The next meeting will be June 14, see other post, but just to show we have been busy this year here is a summary of the last few meetings.
May 19 2015 Study Meeting
We had several new faces and welcomed Barbara (our month-long Unitarian visitor to Tokyo from the Summit Unitarian Fellowship in San Diego) on May 19, our most recent meeting of Tuesday afternoon informal gatherings to discuss Unitarian topics.
Our last discussion meeting in this series tried to sum up about Unitarians and Meiji/early 20th century progressive thinkers in Japan.
We are still wrestling with the question of why there is no Unitarian presence today in Japan--after a substantial impact of Unitarians in the late 19th century. We focused on a very interesting short sermon by Rev. Kuroda given to the Japanese speaking expat "progressive" congregation in Wash DC in 1963 who he had encouraged to join All Soul's Unitarian Church. "Religions of the East and West: Why Differences?"
All are welcome at any Tuesday meeting (--just contact your moderator to RECONFIRM time and date).
Our next sessions are planned for (Tuesdays) at 2:30 at my home near Ichigaya:
and July 21 (before a break for summer).
We will read the Fellowship of Tokyo's founder's short book (in English altho somewhere there is a Japanese version since these talks were originally delivered in Japanese it seems) : Kenneth Woodroofe "What is Religion About?
moderator of the Fellowship
May Main Meeting
Professor and author R. Taggart Murphy spoke to us of some thoughts in his book, Japan and the Shackles of the past. (four major points, roughly paraphrased)
1. Japan has never had a revolution of class against class in the Marxian sense.
2 Although the "economic miracle" was not a miracle it is critical in understanding Japan.
It was rooted in the Japanese circumstances of the 1950's when Japan was prohibited from trading with Chia, traditionally its greatest trading partner. To keep Japan alive, the US gave carte blanche to trading with the US with no reciprocal responsibilities, and Japan focused resources on dollar earning industries. This resulted in a surplus of dollars which were used to finance the U.S. including the "Reagan Revolution".
3. The source of Japan's zany culture is the contradictions that people live with, such as the central cultural concept of honne and tatemae, and the fact that everyone takes any job seriously and is totally reliable, whether the work is worth it or not. And the acceptance of difficulties by the people (Shikataganai.)
4. The country still matters both economically and strategically. It is the world's third largest economy. Even more important than that, despite the move of much assembly and manufacturing to China and elsewhere, it is still the source of many critical components or sub-components of critical products. 35-40% of some Boeing airplanes, critical for Apple Airbook, as was shown when 3-11 shutdown some critical factories having a worldwide impact. It is a fascinating political laboratory facing early many of the problems of Western countries and doing quite well, so worthy of study.April Meeting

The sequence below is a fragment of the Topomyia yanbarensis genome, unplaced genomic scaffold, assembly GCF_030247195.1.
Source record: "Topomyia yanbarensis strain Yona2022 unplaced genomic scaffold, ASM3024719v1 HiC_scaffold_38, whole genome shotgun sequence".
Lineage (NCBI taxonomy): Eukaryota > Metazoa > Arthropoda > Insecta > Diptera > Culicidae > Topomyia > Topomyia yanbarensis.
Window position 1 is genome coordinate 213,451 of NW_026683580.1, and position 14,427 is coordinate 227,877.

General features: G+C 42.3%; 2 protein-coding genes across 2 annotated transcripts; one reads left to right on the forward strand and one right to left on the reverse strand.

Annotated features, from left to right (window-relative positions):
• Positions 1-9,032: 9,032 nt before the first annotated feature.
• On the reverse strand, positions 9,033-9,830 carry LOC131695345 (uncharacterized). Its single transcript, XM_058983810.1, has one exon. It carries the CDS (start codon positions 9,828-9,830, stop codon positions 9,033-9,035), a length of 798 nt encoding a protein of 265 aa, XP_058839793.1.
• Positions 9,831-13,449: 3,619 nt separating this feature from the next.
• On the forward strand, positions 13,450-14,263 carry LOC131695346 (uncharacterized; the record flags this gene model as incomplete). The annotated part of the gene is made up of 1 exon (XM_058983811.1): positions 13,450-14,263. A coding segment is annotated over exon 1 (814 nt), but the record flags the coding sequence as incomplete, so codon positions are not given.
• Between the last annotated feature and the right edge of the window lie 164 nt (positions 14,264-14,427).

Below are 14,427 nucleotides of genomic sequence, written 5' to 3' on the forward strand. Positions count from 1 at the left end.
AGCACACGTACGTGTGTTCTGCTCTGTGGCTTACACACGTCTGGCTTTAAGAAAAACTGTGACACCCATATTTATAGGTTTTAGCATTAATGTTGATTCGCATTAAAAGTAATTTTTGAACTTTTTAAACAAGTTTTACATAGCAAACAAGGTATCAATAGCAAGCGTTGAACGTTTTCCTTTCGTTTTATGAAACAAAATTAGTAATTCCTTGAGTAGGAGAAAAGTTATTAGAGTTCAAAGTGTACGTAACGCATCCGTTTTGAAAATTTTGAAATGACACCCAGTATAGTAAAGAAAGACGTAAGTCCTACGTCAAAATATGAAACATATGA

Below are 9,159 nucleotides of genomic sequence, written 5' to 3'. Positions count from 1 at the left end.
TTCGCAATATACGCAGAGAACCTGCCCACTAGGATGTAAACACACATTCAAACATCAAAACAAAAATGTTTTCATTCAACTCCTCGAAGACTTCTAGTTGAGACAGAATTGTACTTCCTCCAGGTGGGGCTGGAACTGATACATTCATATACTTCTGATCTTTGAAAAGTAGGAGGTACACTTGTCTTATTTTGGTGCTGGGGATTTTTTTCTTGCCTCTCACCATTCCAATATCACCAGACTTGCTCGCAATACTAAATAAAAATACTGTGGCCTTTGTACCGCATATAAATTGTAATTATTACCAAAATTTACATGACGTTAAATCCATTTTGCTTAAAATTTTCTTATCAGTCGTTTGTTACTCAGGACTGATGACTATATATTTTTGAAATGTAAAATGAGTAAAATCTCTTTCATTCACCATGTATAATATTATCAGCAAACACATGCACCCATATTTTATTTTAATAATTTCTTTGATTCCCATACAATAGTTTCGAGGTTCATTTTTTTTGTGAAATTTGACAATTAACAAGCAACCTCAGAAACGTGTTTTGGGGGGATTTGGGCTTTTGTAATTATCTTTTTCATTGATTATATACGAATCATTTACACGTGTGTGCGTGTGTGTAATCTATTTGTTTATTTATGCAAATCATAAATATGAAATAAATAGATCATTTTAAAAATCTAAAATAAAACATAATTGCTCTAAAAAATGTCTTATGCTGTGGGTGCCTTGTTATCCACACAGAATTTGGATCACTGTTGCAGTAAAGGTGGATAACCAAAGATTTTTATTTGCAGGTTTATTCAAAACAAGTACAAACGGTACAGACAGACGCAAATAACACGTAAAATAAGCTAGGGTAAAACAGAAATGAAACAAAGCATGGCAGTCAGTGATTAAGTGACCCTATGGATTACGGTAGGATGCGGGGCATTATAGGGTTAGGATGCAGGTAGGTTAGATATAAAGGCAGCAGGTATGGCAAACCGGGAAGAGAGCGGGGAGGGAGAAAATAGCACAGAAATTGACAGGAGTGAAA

on April 12:
International Buddhist Congregation from 10:30 jeld the annual Hanamatsuri, in celebration of the birth of the historic Buddha, Shakyamuni.
Several members attended the the ceremony of offerings, prayers, Lotus Sutra recitation, and an informative talk all in the English language. This was a wonderful and rare opportunity to experience Buddhism in Japan in English.
Place: Horinkaku and garden(Wada 2chome, Suginami-ku)
www.ibc-rk.org Sponsored by Rissho Koseikai.
At the regular April 12 meeting,
Speaker: fellowship member Stan Yukevitch will talk about Simone Weil.
On March 8 several from the fellowship joined our member Miriam Arai at Ohmae's building near Yotsuya station for the documentary movie showing of GAIA II.
Another showing of GAIA IV (this one definitely with English
subtitles) was held at the same venue on Sunday afternoon April 26.
The upcoming movie like GAIA II is from Tamura's series of eight GAIA movies --that are essentially interview documentaries with leading activists, scientists and thinkers of our generation who focus on our interdependent web of existence-- our world. The April showing will included Lovelock on the theory of gaia, Nakanen on happiness, and Jane Goodall on environmental conservation and her work with gorillas in Africa.
A very challenging meeting February meeting: February 8, 2015 Charlotte Payne (Oxford and Rikkyo Universities) Entomophagy (the eating of insects--from traditional food cultures to feeding the developing world to entrepreneurs. Charlotte, who has studied bug consumption in both Japan and Africa shared with us the opportunity to try shochu soaked wasps and silk worm larvae, which at one time was a common source of protein for silk workers, although not all regions enthusiastically participated. Most of us gave them a chew.
Sorry for the sloppy catch-up. Will try to keep the blog more up-to-date in the future. One more meeting June 14th before our two month summer break.